Leighton’s debacle has been well analysed on MacroBusiness. It appears to be a problem of poor incentive structures, which had been changed. Bonuses were paid for winning tenders, not on whether they would be profitable. Different divisions of the company bid against each other. The result was like paying fund managers for assets under management,
Note: anything in quotation marks is a reference to yesterday’s or earlier notes that I’ve made. These comments are read in context of an investor/trader with a medium term timeframe. S&P/ASX200 Index – XJO The S&P/ASX200 is down 16 points to 4867. The market is hovering above its 15 day moving average and slowly decelerating.
Australia is the best performing equity market in the world over the past century according to a Bloomberg story. I confess I would never have thought this but given the claim has been made by the London Business School and Credit Suisse I guess it has some credibility. If this is truly the case, it begs
It may have passed Craig James by, but a few brokers are starting to wake up to the obvious. That the Australian economy is being permanently altered by the mining boom and the impact of China. It will inevitably bias the stock market towards resources. No houses, just holes. A report by Southern Cross arrives
S&P/ASX200 Index – XJO The S&P/ASX200 is down 5 points to 4893 after a bouncy opening session. The banks are holding up the resources as the risk-trades start to wind back a little. There is weak support at the psychological important 4900 level, but I would apply caution as overnight markets (e.g Dow, SP500, FTSE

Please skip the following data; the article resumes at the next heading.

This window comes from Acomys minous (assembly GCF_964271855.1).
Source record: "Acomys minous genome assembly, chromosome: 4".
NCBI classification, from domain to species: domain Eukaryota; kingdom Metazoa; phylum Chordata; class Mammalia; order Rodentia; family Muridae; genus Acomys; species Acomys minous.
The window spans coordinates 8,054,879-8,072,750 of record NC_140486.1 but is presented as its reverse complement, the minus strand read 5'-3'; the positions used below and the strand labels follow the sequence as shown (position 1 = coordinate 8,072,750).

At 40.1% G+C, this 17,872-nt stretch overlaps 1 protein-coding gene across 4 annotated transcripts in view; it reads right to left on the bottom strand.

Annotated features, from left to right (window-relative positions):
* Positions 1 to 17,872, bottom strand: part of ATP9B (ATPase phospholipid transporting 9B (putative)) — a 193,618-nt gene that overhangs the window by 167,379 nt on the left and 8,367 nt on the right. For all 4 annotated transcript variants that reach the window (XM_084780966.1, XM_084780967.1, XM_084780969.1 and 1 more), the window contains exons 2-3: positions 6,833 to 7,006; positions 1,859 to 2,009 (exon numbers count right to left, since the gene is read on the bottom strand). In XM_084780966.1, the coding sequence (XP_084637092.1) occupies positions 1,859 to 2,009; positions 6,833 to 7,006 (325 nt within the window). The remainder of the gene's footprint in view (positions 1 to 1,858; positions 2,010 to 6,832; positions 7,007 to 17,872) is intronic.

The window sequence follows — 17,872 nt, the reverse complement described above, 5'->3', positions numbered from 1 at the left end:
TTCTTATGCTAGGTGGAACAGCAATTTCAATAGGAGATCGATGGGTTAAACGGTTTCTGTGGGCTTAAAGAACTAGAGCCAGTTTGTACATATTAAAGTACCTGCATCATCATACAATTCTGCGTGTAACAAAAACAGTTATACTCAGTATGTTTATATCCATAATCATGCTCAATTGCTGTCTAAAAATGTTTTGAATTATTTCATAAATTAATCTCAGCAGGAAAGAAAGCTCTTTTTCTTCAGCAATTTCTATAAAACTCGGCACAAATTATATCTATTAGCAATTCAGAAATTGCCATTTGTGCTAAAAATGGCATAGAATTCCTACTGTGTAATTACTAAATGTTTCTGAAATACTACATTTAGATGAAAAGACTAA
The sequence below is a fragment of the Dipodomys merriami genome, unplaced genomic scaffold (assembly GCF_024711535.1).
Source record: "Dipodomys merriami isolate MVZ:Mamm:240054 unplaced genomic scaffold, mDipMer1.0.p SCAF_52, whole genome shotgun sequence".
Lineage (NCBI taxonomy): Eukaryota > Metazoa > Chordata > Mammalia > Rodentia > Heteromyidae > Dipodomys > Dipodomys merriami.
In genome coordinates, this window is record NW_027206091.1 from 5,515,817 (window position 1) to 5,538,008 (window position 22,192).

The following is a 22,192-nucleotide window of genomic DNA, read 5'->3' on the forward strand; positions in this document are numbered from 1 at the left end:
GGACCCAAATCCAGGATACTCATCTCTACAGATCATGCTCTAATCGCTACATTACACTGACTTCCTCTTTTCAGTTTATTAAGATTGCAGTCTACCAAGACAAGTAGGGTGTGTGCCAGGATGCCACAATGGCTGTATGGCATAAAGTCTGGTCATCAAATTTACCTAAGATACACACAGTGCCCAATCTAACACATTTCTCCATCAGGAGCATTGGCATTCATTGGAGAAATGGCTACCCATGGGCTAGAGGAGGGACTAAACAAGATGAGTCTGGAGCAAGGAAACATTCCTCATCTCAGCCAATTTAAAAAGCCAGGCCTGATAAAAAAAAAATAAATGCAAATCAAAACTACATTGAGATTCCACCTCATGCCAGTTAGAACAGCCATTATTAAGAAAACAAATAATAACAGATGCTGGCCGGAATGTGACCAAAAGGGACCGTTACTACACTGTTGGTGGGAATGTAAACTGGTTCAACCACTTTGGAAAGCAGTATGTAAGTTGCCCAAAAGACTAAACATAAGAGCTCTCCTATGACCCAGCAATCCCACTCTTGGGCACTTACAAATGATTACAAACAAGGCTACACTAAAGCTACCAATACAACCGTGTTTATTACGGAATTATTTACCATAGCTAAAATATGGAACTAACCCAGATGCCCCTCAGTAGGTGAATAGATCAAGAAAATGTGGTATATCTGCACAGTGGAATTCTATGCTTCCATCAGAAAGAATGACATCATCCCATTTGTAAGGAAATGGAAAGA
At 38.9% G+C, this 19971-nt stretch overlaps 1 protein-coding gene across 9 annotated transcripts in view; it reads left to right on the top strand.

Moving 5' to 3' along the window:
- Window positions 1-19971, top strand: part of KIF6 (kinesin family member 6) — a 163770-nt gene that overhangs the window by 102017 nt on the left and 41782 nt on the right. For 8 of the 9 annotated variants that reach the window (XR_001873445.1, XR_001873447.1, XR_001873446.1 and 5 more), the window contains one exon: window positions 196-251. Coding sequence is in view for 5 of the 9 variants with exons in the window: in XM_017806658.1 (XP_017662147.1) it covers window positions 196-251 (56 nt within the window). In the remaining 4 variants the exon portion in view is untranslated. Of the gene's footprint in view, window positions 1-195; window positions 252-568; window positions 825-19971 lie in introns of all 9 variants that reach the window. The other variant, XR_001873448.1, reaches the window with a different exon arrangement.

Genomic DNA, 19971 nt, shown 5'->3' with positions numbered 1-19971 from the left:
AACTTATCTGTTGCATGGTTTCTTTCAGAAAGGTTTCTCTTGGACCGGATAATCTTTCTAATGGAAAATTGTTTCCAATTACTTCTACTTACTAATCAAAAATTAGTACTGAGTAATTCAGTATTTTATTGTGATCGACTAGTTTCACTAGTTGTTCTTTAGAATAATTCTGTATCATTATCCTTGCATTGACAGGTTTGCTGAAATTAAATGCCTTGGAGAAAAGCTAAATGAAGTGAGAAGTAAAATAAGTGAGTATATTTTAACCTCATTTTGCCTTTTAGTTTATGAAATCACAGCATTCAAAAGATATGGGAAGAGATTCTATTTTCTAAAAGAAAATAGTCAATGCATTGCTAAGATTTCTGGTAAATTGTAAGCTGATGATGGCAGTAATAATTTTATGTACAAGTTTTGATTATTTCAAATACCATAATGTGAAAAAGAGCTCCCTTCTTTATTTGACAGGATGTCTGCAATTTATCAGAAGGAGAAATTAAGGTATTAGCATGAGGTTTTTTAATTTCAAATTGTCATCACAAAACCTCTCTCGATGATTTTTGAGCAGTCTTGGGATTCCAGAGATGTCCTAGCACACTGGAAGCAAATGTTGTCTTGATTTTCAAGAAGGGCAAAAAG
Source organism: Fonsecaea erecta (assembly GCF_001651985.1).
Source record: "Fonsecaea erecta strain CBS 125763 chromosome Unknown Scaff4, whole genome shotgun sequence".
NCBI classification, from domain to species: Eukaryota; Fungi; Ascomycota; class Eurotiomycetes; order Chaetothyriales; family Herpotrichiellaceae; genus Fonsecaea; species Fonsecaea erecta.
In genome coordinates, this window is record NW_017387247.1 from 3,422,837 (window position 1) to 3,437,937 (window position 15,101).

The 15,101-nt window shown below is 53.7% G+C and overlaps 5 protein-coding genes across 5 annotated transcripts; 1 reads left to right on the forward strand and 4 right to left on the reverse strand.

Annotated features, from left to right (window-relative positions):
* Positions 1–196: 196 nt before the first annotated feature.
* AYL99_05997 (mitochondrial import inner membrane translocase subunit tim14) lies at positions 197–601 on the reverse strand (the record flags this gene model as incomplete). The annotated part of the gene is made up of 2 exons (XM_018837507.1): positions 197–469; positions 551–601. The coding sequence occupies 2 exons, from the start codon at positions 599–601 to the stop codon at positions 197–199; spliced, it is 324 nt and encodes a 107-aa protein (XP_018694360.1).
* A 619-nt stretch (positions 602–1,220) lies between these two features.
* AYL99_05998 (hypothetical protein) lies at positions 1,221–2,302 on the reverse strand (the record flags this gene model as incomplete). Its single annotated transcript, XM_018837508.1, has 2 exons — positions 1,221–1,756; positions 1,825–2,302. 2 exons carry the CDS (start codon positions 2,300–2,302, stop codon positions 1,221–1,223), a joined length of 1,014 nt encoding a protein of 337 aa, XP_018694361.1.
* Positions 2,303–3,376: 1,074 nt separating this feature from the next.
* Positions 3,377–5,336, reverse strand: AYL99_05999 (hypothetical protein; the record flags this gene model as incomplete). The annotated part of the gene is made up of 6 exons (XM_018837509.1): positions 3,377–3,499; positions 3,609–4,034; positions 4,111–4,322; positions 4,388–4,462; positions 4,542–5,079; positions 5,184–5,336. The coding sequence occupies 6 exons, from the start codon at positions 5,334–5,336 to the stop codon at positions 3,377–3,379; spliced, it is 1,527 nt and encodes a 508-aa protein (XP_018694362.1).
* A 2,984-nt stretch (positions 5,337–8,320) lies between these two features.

At Empire Investing we’re always amused – and a little exasperated – at the use of erroneous financial measures to provide indications of a company’s value or highlight the benefit of an M&A. Earnings per share (EPS) and dividend yield are probably the most commonly used, however when promoted as single metrics (i.e. in isolation) they
The high currency is not weighing too much on the share market if a Deutsche Bank report is right. It is one of the contradictions of the market’s “animal spirits”. In theory, a high $A should deter foreigners because of the possibility that a sharp fall will reduce the value of returns in the foreign
S&P/ASX200 Index – XJO The S&P/ASX200 is down over 1 percent or 50 points to 4920 (update: 1pm EST) after weak overnight action. The V-shaped rebound is slowing down, as exuberance gives way to reality. Winners AMP: still overbought, but bids keep coming. ANZ: uptrend is not slowing down! Consensus rules – banks are back.
A report by Gerard Minack at Morgan Stanley today wrestles with one of this blogger’s favourite topics, the problem that the cost of capital is taking a holiday in developed economies. This is distorting pricing and making the job of getting decent returns unusually difficult. As one chief executive commented at a presentation recently, we
I will be providing this trading update on the ASX100 daily at noon. Winners AMP: overbought in the short term, but accelerating in the medium term after a rounding bottom. BTFD ANZ: uptrend is slowing down. Watch for acceleration on external market rallies. BHP-Billiton (BHP) up up and away. Becoming overbought in the short term.
With the Australian dollar seemingly headed for even greater heights, at least in the short term, and consumers still in the doldrums as interest rates remain tight to contain the big flows of foreign capital into mining, analysts are waking up to a deepening of the two speed economy, which may become entrenched in the Australian economy, creating a
On Monday, at an Extraordinary General Meeting, Western Australian Newspaper (WAN) shareholders will likely approve the purchase of Seven Media Group (SMG) for $4.1 billion. The Seven Group forms part of SVM, which consists of the Seven Group and Westrac (a heavy machinery servicing group). Aside from the free-to-air (FTA) channels 7, 7two and 7mate,
Analysts’ resources and attention mostly goes on the top 50 stocks, because they are liquid, institutions like them because they can defend their decisions, and brokers can sell their research more easily. It leads to an unhealthy relationship between the fund managers overseeing super funds and the big cartels. Cosy, comfortable, often compromised. For investors